Thoughts on Being a Runner

A few months ago I confessed that I’d signed up to the British 10k. I’d spent the day watching the London Marathon and if the London Marathon doesn’t inspire you to put on a pair of trainers, then nothing will. Watching those many thousands of people of all ages, shapes and walks of life running that incredible distance, you can’t help thinking “maybe I could do that too…”.

Well, in my blogging absence I did it. I didn’t run a marathon (God forbid!), but I did run 10k. Ten whole k’s. I used to only run for the bus. Then I met my boyfriend – my Strava-addicted, trainer-obsessed, marathon nut of a boyfriend – and in my attempts to hold an intelligent running conversation with him, I got a bit interested. Now look at me! I’m a changed woman.

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Going from the sofa to a 10k finish line is not impossible. Far from it. Most people have run at some point in their lives (even if, like me, it was only for the bus). For a 10k that just needs little refining. If I can do it, you can too.

*Sign up for a race: Give yourself something to aim for, it’s the easiest way to keep motivation high. I’d recommend a local race but with as many participants as possible so you have the excitement of a large event but without all the stress of travelling. Don’t be put off if the entry fee is a bit steep – it usually means you’ll get a good t-shirt and medal at the end.

*Get the kit: Everyone knows that a new hobby opens up a whole world of shopping opportunities. Embrace it. You don’t need to buy huge amounts, and running kit can get very pricey, but I would recommend a few items. First and foremost, a good pair of trainers. Did you know that some trainers are ‘fashion trainers’ and not meant for any proper physical activity? AVOID those trainers. Places like Sweatshop analyse your running style so they can recommend the best trainers for you. This is quite scary, but definitely worth it. Secondly, proper running socks. Seems silly but normal socks will rub your feet. And lastly, if you’re a girl, a sports bra. A great one is truly life-changing.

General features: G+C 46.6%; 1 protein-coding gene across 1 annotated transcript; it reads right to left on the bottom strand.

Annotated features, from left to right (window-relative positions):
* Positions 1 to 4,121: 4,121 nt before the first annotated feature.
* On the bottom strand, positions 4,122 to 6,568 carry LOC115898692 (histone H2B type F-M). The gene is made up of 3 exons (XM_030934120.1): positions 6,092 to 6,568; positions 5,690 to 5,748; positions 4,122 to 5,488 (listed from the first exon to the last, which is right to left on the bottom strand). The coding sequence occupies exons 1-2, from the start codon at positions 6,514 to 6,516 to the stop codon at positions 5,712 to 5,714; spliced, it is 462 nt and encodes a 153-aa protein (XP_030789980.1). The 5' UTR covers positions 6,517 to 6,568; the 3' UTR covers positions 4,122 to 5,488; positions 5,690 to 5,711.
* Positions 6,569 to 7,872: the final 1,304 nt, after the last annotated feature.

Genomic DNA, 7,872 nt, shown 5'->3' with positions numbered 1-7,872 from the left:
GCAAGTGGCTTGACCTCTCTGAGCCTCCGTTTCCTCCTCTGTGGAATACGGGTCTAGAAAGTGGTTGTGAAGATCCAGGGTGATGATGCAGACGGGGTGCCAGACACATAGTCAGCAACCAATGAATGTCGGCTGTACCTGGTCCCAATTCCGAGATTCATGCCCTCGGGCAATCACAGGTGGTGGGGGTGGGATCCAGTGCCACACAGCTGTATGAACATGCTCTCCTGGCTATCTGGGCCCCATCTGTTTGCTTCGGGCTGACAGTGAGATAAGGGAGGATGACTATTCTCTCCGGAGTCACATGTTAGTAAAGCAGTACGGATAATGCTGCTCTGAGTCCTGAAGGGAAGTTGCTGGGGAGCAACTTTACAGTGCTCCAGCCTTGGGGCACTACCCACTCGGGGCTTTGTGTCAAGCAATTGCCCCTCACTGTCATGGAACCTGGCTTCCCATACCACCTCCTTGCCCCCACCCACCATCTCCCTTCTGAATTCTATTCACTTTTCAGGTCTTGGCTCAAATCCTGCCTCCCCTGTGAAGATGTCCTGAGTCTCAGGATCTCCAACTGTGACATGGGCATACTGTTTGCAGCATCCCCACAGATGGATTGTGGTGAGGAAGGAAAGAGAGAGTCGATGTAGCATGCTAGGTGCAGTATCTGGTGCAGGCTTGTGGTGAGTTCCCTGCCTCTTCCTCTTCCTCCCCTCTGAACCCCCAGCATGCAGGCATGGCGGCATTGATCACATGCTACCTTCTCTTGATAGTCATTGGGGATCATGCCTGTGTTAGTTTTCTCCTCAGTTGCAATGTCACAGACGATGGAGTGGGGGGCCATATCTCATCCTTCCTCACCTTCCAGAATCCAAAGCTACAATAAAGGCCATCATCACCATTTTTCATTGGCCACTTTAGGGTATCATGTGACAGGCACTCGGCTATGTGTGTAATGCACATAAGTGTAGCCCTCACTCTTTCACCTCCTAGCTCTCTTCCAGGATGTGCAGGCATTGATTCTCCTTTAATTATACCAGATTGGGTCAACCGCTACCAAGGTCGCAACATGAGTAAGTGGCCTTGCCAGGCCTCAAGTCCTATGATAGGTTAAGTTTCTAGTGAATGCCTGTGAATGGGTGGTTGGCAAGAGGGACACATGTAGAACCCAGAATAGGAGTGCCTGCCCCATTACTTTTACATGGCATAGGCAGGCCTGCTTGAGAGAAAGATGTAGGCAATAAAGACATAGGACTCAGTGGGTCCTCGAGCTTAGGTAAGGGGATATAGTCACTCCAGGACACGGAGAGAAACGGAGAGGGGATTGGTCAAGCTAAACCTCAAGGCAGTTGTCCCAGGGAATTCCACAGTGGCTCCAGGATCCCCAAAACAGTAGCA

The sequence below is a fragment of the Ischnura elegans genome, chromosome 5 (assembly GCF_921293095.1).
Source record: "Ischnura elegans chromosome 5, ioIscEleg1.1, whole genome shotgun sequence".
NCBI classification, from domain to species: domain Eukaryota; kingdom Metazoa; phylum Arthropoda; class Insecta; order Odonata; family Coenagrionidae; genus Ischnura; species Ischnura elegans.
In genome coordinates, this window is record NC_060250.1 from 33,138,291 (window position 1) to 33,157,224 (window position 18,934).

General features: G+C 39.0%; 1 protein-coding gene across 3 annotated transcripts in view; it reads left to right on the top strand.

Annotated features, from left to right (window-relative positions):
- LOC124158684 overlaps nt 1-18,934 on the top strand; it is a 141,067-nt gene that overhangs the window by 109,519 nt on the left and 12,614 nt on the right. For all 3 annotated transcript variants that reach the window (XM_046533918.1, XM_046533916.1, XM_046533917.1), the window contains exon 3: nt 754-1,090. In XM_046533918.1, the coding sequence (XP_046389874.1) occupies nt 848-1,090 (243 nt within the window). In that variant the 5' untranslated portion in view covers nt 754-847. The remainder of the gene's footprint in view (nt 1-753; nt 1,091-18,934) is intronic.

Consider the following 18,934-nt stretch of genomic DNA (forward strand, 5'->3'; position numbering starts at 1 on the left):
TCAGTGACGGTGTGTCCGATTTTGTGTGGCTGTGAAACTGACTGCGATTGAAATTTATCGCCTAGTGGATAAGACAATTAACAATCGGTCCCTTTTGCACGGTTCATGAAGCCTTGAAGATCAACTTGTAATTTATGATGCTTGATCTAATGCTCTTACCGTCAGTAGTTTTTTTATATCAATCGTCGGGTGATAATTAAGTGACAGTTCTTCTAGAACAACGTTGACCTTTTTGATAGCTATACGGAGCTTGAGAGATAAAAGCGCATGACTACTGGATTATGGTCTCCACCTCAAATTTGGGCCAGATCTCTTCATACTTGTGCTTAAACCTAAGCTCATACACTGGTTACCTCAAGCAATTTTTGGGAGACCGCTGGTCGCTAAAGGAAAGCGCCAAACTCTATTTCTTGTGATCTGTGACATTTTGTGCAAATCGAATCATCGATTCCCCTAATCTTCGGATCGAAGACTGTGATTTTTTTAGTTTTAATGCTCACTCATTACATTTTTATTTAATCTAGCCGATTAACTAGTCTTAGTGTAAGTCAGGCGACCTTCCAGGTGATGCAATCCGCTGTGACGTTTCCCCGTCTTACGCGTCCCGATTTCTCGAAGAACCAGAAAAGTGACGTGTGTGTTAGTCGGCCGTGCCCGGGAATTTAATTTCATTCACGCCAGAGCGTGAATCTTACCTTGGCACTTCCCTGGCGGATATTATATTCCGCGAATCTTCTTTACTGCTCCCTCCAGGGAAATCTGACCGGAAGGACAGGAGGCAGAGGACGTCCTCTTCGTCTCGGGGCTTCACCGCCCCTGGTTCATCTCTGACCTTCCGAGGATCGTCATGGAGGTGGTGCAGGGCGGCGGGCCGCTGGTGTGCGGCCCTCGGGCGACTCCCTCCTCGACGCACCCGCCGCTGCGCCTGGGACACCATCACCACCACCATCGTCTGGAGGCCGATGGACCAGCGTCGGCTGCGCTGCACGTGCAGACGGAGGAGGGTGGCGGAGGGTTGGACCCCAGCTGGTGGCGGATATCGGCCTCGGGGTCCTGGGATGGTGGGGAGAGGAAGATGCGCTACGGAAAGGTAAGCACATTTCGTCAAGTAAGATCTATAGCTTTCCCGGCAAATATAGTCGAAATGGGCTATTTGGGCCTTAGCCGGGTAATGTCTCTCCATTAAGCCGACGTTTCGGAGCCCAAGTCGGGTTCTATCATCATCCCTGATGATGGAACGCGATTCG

*Get a running buddy: Talk one of your friends into signing up with you and then support each other through the whole process. Go shopping together, drag each other out for runs in the rain and hold hands over the start line. It’s the best way to keep motivation high. Preferably, find someone to run with who is better than you. If they really know their stuff they’ll be able to pace you properly, recommend the perfect pair of trainers and encourage a little healthy competition – noone likes being left behind.

*Remember that it’s OK to hate your running buddy: The aforementioned marathon nut of a boyfriend was my running buddy. We had some tough runs. He lied about distance, tricking me into running 2k further. I told him I wanted to punch him in the face. He ran off without me. Expletives were hurled. He quoted Muhammad Ali at me (irritating), he didn’t need a post-run shower (devastating) and he foam rollered my legs until I screamed in pain (entirely unnecessary). Just remember that running you and rational you are two entirely different beasts. And know when to say you’re sorry.

*Create a running plan: Draw up a plan of all the runs you want to do leading up to the race. Remember to taper the week before the race. This is the best week where you don’t have to run and, instead, eat as much pasta as you want (apparently it’s good for you). Include some interval sessions, long runs and short, easy runs. Think about what you want to achieve from each run – for the longer distance ones forget about time, they are just about upping the kilometers. You don’t need to do the full 10k before the race, but if it’ll reassure you that you can actually go the distance then do it.

*Don’t stress out too much about said plan: Sometimes it’s raining. Sometimes you’ve had a bad day. Sometimes it’s raining and you’ve had a bad day and there’s a pizza in the oven and a new PLL episode on Netflix. Treat your running plan as a guide rather than strict commandment. Missing a couple of runs won’t kill you. If your running buddy refuses to get on board with this attitude, see above point that it’s OK to hate your running buddy.

*Get involved with Parkrun:  Parkrun is the absolute best. Granted, the 9am Saturday morning start time doesn’t feel so wonderful but the fun, community atmosphere and encouragement does make it all worth it. Parkrun is all over the country and is simply a free, timed 5k. There are the super-keen fast runners but the huge majority are just there to have a good time and run the best time they can. And a volunteer runs at the back so you will never come last. Genius.